Cutting out your scones – use a well-floured scone (biscuit) cutter for each round that you stamp out from the dough. That is dip your cleaned cutter into fresh plain flour before each separate cut. Do not twist the cutter while stamping out the scone, push down firmly until you can feel the board then lift the cutter the round should stay inside the cutter then gently remove it from the cutter  and place the round onto the baking dish. You can use a sharp knife to cut out other shapes if you wish from the dough, also the knife should be floured before each cut as well.

Resting the dough – Audax suggests to rest the just mixed dough in the refrigerator, it improves the quality of the biscuits and they do rise taller. Also, refrigeration helps you in handling the wet dough. I was OK with handling the wet dough, so what I did was cut out the scones, place them on a baking sheet and freeze them (on the tray) for 10 minutes before baking. I ended up with beautiful flaky biscuits! Follow either method, but resting does good to the biscuits.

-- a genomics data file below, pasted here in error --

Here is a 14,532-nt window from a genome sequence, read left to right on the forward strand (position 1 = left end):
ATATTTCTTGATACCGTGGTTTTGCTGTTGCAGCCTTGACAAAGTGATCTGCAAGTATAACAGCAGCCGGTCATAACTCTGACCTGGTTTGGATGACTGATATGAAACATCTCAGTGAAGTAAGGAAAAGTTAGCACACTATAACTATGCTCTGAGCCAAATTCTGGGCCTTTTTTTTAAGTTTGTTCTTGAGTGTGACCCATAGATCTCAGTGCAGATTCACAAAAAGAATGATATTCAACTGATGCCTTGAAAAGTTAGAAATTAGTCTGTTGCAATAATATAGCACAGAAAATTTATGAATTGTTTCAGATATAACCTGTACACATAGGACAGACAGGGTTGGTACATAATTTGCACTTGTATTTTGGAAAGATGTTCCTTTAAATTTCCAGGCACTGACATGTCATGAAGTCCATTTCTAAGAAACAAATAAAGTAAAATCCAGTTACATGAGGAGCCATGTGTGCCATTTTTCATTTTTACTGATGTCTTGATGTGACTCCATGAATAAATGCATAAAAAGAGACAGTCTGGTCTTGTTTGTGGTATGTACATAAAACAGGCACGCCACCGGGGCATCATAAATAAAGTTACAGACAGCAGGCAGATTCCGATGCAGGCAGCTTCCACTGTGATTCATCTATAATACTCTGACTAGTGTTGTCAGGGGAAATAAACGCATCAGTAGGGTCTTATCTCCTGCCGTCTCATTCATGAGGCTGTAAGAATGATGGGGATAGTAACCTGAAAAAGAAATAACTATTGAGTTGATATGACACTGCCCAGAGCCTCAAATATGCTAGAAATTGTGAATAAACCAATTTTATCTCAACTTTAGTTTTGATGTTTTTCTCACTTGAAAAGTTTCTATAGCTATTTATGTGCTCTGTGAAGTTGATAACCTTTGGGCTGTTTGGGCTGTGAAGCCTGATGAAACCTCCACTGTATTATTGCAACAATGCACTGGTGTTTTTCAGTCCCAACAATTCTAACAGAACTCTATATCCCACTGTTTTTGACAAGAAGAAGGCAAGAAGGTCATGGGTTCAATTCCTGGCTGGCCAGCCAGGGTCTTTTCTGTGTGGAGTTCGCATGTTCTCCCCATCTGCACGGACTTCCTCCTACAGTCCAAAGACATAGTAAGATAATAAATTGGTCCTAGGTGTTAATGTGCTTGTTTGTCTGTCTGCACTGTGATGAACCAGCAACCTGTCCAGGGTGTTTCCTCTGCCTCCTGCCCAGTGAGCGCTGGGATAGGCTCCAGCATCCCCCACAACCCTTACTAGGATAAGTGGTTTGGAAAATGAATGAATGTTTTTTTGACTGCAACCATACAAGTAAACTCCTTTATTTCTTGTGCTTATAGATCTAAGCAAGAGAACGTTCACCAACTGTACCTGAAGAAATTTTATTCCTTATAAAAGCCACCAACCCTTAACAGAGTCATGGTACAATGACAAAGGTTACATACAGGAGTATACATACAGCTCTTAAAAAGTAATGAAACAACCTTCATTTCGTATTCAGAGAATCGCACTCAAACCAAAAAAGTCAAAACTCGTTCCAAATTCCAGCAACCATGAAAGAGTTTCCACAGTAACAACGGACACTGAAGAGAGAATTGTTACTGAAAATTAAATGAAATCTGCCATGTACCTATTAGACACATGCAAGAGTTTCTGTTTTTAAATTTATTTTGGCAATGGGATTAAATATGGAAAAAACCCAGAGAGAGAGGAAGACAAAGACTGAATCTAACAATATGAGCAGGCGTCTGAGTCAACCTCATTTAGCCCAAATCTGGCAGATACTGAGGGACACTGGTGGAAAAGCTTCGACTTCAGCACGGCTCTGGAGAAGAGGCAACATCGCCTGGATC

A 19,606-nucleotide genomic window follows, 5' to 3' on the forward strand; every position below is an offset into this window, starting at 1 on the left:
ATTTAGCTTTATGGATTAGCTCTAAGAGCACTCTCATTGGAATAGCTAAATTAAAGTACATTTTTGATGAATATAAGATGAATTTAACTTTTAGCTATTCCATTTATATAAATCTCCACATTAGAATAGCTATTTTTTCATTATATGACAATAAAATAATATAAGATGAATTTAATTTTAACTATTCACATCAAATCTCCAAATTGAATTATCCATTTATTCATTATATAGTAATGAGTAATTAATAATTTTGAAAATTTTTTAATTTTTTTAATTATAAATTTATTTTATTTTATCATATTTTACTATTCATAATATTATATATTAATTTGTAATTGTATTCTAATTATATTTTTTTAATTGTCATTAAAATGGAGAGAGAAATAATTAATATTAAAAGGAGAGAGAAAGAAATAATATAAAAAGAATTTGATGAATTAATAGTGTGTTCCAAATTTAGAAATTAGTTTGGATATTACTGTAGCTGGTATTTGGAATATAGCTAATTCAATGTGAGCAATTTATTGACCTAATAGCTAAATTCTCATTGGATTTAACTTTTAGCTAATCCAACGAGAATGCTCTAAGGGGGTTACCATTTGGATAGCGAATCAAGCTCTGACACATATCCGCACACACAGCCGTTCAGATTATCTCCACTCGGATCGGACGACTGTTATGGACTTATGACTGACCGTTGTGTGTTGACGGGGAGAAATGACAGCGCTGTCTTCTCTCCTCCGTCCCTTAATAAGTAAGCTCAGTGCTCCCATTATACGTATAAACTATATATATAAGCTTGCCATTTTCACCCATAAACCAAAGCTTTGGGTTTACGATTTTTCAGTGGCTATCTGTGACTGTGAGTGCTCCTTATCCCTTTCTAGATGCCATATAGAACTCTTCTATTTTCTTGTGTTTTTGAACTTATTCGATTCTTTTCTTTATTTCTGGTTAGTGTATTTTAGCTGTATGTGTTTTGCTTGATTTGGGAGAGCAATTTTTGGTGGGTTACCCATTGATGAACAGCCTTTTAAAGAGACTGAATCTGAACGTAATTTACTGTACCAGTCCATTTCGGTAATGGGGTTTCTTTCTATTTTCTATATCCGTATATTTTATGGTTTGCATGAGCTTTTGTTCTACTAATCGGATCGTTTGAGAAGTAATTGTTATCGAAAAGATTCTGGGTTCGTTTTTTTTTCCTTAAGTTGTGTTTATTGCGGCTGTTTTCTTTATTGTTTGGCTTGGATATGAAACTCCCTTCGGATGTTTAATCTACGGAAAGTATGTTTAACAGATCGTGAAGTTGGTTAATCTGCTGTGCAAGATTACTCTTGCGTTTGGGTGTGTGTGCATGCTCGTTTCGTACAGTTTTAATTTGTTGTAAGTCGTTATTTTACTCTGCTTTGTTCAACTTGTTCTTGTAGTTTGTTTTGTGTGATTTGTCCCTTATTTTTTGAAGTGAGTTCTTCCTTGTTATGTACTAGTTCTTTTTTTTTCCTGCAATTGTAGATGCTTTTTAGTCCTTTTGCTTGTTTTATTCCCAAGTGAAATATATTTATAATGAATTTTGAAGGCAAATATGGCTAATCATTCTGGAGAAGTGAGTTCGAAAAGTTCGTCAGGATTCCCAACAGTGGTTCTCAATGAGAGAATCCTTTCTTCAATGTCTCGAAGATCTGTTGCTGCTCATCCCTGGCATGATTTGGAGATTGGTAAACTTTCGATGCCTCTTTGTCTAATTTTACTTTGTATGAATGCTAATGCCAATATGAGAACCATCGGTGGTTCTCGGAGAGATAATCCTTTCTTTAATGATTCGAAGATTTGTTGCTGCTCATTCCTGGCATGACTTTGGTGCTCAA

Baking your biscuits – always preheat your oven when baking scones. Place each scone almost touching onto the baking dish this encourages the scones to raise and also keeps the sides soft and moist. If you want crisp sides widely space your scones on the baking dish.

Basic Biscuits

Makes 7-8 2 inch biscuits

All purpose flour – 1 cup
Baking Powder – 2 tsp
Cold butter – 2 Tbsp
Salt – 1/4 tsp
Cold milk (whole) – 1/2 cup


  • Sift the all purpose flour, baking powder and salt, three times, to make sure that the baking powder is evenly mixed into the dough.
  • Grate the butter into the flour. Make sure that the butter is very cold. Freeze the butter for 30 minutes before preparing the dough. This will also make grating easier.
  • Using a pastry cutter or your fingers, rub the butter into the flour, mix until the flour resembles coarse bread crumbs with pea sized pieces if you want flaky biscuits or until it resembles coarse beach sand if you want tender scones.
  • Add all the milk at once and mix just until the dough comes together. The dough will be wet and sticky. The wetter the dough, the lighter the biscuits will be.